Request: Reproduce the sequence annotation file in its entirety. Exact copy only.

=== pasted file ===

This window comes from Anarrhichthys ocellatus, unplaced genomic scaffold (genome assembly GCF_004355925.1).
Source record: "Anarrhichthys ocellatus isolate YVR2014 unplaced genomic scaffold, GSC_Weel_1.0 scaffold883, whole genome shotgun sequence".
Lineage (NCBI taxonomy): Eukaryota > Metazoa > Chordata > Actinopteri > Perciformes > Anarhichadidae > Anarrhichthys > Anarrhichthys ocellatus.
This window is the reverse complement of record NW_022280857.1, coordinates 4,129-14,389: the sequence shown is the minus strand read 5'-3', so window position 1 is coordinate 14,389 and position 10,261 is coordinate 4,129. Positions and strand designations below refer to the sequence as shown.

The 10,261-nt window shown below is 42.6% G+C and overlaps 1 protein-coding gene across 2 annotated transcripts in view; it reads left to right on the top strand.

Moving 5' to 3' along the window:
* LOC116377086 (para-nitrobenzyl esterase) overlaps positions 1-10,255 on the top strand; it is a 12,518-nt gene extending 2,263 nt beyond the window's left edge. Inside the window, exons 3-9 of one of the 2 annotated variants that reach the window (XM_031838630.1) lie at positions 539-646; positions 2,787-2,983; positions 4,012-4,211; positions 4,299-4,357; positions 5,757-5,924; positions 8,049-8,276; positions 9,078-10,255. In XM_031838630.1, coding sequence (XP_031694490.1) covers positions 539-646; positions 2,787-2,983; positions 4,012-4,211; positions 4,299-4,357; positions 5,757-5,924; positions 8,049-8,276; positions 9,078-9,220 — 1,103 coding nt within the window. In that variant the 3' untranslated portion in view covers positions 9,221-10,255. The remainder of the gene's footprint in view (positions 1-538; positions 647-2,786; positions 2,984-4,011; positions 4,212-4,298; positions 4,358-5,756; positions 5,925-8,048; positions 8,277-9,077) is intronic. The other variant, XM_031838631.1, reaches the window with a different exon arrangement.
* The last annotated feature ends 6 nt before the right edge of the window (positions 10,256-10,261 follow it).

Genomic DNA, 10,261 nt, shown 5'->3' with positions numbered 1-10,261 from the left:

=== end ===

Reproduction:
This window comes from Anarrhichthys ocellatus, unplaced genomic scaffold (genome assembly GCF_004355925.1).
Source record: "Anarrhichthys ocellatus isolate YVR2014 unplaced genomic scaffold, GSC_Weel_1.0 scaffold883, whole genome shotgun sequence".
Lineage (NCBI taxonomy): Eukaryota > Metazoa > Chordata > Actinopteri > Perciformes > Anarhichadidae > Anarrhichthys > Anarrhichthys ocellatus.
This window is the reverse complement of record NW_022280857.1, coordinates 4,129-14,389: the sequence shown is the minus strand read 5'-3', so window position 1 is coordinate 14,389 and position 10,261 is coordinate 4,129. Positions and strand designations below refer to the sequence as shown.

The 10,261-nt window shown below is 42.6% G+C and overlaps 1 protein-coding gene across 2 annotated transcripts in view; it reads left to right on the top strand.

Moving 5' to 3' along the window:
* LOC116377086 (para-nitrobenzyl esterase) overlaps positions 1-10,255 on the top strand; it is a 12,518-nt gene extending 2,263 nt beyond the window's left edge. Inside the window, exons 3-9 of one of the 2 annotated variants that reach the window (XM_031838630.1) lie at positions 539-646; positions 2,787-2,983; positions 4,012-4,211; positions 4,299-4,357; positions 5,757-5,924; positions 8,049-8,276; positions 9,078-10,255. In XM_031838630.1, coding sequence (XP_031694490.1) covers positions 539-646; positions 2,787-2,983; positions 4,012-4,211; positions 4,299-4,357; positions 5,757-5,924; positions 8,049-8,276; positions 9,078-9,220 — 1,103 coding nt within the window. In that variant the 3' untranslated portion in view covers positions 9,221-10,255. The remainder of the gene's footprint in view (positions 1-538; positions 647-2,786; positions 2,984-4,011; positions 4,212-4,298; positions 4,358-5,756; positions 5,925-8,048; positions 8,277-9,077) is intronic. The other variant, XM_031838631.1, reaches the window with a different exon arrangement.
* The last annotated feature ends 6 nt before the right edge of the window (positions 10,256-10,261 follow it).

Genomic DNA, 10,261 nt, shown 5'->3' with positions numbered 1-10,261 from the left: